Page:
Waymo Urges U.S. to Update Regs for Autonomous Vehicles
Alphabet Inc.’s Waymo autonomous vehicle unit is the latest to ask U.S. safety officials to drop regulations that require even totally robotic cars to be equipped with controls for human drivers.
Carmakers have been petitioning NHTSA for nearly three years to exempt completely autonomous vehicles from dozens of safety standards that assume a human is operating the vehicle. Developers point out that 100% automated vehicles don’t need a steering wheel, brake and accelerator pedals, or even windshield wipers and headlights.
Manufacturers concede that it could take NHTSA until at least 2025 to overhaul its safety standards to accommodate robotic vehicles, Reuters reports. Even more time may be necessary to develop crash standards for seating positions in cars that don’t require a forward-facing driver.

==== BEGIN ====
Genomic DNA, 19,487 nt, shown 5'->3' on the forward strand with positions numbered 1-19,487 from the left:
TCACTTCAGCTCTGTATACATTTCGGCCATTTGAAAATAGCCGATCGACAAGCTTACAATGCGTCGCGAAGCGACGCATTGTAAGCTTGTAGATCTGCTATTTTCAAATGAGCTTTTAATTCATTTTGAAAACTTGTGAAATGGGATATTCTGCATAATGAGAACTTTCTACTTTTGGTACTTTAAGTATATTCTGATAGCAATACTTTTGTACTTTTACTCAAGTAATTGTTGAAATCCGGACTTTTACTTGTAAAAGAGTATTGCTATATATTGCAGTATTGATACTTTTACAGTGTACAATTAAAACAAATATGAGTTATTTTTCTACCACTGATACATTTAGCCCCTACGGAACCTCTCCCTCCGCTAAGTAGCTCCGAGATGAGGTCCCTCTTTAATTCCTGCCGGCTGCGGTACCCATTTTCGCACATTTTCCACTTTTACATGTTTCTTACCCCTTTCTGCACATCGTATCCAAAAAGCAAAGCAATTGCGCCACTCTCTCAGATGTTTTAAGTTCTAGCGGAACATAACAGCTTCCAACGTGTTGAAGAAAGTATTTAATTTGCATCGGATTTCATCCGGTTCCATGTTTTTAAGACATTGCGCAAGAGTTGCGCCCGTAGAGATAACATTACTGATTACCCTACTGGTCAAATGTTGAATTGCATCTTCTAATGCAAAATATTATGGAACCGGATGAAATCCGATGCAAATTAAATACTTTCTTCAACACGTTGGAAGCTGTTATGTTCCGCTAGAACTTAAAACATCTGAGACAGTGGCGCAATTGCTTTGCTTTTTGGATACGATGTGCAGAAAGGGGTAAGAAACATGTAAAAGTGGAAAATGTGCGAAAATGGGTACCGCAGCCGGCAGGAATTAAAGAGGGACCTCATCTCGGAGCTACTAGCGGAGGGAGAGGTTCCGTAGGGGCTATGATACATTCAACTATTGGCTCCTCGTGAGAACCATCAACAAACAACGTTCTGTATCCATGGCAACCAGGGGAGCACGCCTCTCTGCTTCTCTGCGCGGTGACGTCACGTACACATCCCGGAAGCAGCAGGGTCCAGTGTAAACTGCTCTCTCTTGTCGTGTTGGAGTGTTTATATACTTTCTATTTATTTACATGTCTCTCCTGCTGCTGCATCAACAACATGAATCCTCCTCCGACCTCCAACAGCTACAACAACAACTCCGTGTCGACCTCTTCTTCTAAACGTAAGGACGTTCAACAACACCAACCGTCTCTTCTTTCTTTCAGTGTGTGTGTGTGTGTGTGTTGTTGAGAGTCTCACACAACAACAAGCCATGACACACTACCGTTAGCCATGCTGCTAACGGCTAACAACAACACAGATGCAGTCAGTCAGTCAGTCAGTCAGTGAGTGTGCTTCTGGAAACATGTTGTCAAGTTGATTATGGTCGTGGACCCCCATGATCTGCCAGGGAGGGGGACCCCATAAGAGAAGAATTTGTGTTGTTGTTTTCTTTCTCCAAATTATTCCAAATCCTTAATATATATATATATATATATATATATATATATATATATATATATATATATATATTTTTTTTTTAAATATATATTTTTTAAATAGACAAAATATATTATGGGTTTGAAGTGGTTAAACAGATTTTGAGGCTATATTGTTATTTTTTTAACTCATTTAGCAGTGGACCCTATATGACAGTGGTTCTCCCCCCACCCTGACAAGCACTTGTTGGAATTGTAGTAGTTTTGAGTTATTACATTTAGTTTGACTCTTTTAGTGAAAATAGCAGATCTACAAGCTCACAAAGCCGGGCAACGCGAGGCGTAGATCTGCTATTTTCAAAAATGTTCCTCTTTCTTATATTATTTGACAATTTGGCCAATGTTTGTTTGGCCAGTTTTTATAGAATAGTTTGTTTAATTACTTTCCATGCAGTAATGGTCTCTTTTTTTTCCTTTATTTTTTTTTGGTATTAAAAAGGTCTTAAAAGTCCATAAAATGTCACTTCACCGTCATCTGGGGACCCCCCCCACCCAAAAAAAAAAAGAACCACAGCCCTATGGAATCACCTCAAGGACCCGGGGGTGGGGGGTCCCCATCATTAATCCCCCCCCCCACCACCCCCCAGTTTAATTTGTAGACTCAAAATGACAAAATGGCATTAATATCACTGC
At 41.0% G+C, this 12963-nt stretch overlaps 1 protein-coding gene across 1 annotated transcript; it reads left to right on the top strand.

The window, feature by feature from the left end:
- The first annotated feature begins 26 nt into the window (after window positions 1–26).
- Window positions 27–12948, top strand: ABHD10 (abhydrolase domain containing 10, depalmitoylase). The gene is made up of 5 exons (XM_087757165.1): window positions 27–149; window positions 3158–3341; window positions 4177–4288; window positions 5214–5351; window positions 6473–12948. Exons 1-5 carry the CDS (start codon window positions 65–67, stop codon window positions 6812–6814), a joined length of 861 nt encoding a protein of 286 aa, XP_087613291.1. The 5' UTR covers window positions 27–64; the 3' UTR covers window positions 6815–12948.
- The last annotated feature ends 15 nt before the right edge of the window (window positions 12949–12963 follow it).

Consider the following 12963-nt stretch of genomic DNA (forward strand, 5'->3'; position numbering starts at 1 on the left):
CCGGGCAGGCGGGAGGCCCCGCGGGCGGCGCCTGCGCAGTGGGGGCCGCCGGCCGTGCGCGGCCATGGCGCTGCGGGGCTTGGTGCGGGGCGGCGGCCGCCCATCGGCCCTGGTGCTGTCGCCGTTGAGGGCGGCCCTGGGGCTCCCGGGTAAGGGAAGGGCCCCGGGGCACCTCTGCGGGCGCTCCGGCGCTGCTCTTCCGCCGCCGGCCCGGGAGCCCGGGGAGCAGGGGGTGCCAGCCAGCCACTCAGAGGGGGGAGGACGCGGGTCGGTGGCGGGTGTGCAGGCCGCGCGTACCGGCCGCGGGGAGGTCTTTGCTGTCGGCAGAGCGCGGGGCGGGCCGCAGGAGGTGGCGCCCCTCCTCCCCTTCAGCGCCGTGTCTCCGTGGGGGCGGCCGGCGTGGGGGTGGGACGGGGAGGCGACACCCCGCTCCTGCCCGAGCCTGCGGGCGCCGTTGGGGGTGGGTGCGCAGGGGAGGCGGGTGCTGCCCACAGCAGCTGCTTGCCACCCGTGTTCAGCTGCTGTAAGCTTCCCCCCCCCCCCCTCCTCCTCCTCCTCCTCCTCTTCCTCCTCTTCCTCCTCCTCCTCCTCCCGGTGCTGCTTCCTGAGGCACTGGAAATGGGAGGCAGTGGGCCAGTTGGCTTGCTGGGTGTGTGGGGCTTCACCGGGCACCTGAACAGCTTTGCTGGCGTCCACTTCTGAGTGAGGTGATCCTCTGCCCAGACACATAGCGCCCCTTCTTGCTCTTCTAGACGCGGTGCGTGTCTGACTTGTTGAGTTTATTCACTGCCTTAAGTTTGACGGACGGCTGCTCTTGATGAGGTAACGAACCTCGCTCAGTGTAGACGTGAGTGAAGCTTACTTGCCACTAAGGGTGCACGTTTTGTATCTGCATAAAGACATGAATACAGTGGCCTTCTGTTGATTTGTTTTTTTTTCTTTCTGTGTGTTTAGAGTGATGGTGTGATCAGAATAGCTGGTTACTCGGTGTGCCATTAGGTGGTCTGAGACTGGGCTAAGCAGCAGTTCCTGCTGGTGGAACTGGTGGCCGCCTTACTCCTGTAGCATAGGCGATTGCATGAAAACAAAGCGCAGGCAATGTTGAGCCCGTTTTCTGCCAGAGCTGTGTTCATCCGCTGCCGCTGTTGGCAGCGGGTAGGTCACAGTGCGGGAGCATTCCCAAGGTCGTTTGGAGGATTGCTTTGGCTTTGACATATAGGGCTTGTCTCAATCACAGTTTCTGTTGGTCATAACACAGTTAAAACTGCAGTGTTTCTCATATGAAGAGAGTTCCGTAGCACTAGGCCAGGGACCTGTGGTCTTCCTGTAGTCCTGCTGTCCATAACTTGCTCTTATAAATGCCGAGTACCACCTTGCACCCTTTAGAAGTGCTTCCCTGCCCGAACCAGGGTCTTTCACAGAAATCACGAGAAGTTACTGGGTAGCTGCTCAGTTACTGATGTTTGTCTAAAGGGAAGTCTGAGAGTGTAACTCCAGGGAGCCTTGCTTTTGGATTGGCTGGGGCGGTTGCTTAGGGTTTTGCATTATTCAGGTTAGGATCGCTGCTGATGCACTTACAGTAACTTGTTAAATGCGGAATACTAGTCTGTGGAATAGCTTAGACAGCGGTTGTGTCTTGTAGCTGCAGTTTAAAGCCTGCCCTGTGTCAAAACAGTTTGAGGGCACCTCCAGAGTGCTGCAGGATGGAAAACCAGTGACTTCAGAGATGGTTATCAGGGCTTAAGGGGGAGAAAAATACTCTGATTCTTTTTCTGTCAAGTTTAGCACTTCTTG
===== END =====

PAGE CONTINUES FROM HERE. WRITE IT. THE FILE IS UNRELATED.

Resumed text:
Reuters says NHTSA also is struggling to figure out how to determine the safety of robotic cars. At the same time carmakers fret that the development of advanced technologies for self-driving cars is being hampered by a slow-moving regulatory environment.
Reuters notes that Honda and Lyft have suggested that NHTSA might ease the crunch by creating a new class of standards just for autonomous vehicles.
Ford has made an accomplishment that will never be bested, never even be tied.
Although the RAV4 has plenty of heritage in the small crossover segment, competition has gotten a whole lot tougher, so Toyota has made significant changes to the fourth-generation model.
Once the playground of exotic car makers, the definition of a niche vehicle has expanded to include image vehicles for mainstream OEMs, and specialist models produced on high-volume platforms.